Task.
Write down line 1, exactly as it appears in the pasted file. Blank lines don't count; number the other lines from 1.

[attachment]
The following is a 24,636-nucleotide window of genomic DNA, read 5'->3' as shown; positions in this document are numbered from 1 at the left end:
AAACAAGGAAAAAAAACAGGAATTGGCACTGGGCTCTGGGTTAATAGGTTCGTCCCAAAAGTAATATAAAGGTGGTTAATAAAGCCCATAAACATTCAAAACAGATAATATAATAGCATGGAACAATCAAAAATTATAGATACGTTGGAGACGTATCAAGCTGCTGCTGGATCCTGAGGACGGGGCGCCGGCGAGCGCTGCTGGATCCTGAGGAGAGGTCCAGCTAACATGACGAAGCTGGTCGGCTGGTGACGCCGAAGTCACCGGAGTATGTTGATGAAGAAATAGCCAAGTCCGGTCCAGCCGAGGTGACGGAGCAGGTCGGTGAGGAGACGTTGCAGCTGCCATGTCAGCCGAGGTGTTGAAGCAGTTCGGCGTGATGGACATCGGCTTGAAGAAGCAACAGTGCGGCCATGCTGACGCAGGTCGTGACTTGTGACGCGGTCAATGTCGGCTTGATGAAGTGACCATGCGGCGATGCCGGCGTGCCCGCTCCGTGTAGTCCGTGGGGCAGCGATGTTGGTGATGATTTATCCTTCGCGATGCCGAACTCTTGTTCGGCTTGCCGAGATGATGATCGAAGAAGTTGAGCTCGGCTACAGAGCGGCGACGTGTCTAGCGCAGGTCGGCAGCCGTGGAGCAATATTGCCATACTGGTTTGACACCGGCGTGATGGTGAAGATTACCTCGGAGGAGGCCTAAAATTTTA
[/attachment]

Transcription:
The following is a 24,636-nucleotide window of genomic DNA, read 5'->3' as shown; positions in this document are numbered from 1 at the left end: